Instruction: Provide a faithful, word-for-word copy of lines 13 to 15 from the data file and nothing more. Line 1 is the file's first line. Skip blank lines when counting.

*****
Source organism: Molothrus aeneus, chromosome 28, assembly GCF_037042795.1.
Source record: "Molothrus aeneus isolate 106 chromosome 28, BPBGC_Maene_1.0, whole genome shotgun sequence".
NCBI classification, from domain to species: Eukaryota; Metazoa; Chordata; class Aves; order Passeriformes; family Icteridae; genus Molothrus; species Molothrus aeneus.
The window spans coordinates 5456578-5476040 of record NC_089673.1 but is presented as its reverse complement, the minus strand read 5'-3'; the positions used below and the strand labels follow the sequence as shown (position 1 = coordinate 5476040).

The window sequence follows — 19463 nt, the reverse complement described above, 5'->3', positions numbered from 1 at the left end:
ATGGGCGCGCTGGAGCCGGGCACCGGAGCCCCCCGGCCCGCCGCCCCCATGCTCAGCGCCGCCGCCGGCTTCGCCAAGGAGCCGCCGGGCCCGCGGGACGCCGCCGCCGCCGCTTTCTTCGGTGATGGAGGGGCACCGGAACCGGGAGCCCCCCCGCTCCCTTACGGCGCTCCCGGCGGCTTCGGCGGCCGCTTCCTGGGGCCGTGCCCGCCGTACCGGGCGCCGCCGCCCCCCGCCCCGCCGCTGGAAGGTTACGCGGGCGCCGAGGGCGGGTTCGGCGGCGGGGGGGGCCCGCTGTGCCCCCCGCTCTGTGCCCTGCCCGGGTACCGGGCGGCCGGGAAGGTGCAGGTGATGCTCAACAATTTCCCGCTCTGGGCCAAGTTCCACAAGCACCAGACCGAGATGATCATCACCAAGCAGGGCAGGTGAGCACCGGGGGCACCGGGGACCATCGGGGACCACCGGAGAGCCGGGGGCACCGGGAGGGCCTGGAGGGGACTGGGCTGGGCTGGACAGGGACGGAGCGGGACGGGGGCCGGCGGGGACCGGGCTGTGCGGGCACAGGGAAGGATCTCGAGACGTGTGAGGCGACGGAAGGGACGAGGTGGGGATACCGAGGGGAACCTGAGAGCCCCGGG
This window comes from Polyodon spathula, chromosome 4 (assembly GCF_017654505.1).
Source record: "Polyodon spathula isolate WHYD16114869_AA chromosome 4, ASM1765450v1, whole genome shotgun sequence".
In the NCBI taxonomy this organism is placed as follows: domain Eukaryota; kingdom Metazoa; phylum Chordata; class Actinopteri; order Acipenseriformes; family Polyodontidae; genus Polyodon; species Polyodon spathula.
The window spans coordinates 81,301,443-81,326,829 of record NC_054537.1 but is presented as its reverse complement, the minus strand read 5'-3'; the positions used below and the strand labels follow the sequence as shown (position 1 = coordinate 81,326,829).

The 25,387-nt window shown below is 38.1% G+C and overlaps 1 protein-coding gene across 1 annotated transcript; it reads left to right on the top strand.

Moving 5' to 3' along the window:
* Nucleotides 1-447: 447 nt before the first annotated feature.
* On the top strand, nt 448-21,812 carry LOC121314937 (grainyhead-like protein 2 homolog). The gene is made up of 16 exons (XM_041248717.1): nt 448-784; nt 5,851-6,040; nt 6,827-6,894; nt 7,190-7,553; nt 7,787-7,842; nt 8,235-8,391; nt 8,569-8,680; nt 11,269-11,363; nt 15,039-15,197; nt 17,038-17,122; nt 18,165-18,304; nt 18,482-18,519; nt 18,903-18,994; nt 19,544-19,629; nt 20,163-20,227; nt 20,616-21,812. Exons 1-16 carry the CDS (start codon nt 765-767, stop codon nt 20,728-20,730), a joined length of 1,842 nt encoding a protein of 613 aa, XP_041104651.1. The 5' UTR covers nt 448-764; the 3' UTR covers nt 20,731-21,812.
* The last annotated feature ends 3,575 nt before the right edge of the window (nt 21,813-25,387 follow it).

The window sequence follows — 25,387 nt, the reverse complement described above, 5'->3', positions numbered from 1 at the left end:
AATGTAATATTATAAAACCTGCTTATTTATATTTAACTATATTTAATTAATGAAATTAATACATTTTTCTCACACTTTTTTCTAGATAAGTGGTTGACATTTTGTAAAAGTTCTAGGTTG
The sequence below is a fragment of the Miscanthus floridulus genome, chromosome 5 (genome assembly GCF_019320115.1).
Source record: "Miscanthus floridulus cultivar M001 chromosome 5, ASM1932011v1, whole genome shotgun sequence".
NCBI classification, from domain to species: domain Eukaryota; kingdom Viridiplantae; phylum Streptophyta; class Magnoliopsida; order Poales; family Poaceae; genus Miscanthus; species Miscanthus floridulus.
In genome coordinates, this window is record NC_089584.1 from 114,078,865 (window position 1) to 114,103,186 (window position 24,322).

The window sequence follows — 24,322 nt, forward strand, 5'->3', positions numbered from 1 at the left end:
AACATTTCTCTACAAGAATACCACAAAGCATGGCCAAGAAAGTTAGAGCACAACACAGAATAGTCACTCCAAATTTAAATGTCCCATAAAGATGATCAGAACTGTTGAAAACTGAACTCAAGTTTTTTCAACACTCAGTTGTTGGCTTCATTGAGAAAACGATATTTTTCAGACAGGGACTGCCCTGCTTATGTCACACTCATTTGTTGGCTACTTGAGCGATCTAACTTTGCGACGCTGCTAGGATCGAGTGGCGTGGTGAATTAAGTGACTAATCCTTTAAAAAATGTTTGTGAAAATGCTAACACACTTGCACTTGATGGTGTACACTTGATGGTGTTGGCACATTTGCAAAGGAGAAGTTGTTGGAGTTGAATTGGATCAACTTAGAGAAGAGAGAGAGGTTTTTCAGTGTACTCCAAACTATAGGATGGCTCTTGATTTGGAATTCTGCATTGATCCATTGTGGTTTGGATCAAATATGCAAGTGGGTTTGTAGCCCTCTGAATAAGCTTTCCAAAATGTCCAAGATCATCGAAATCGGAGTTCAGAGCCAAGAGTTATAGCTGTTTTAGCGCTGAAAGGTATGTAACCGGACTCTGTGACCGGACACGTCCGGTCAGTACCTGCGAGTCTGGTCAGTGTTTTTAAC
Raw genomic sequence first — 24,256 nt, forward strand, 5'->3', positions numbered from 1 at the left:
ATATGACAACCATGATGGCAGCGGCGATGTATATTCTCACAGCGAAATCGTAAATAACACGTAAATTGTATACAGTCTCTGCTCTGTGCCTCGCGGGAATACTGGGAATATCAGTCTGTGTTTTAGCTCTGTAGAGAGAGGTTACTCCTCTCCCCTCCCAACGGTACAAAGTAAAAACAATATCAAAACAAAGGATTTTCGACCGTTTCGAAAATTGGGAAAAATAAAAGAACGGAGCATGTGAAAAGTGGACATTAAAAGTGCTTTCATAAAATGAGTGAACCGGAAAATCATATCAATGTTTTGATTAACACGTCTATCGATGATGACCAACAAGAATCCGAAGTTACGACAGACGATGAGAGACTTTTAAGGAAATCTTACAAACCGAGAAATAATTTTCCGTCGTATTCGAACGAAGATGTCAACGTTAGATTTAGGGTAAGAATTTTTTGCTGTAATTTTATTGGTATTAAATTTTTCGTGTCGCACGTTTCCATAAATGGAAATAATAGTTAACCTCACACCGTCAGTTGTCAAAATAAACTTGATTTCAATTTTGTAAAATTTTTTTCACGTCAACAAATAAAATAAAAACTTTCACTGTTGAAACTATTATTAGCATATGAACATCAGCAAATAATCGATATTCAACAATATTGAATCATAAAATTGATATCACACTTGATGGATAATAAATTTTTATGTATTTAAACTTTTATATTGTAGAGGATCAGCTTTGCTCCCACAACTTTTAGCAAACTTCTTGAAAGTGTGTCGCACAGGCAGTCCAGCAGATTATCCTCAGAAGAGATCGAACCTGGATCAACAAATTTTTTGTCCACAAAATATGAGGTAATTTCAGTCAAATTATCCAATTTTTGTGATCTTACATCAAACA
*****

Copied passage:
* Nucleotides 1-447: 447 nt before the first annotated feature.
* On the top strand, nt 448-21,812 carry LOC121314937 (grainyhead-like protein 2 homolog). The gene is made up of 16 exons (XM_041248717.1): nt 448-784; nt 5,851-6,040; nt 6,827-6,894; nt 7,190-7,553; nt 7,787-7,842; nt 8,235-8,391; nt 8,569-8,680; nt 11,269-11,363; nt 15,039-15,197; nt 17,038-17,122; nt 18,165-18,304; nt 18,482-18,519; nt 18,903-18,994; nt 19,544-19,629; nt 20,163-20,227; nt 20,616-21,812. Exons 1-16 carry the CDS (start codon nt 765-767, stop codon nt 20,728-20,730), a joined length of 1,842 nt encoding a protein of 613 aa, XP_041104651.1. The 5' UTR covers nt 448-764; the 3' UTR covers nt 20,731-21,812.
* The last annotated feature ends 3,575 nt before the right edge of the window (nt 21,813-25,387 follow it).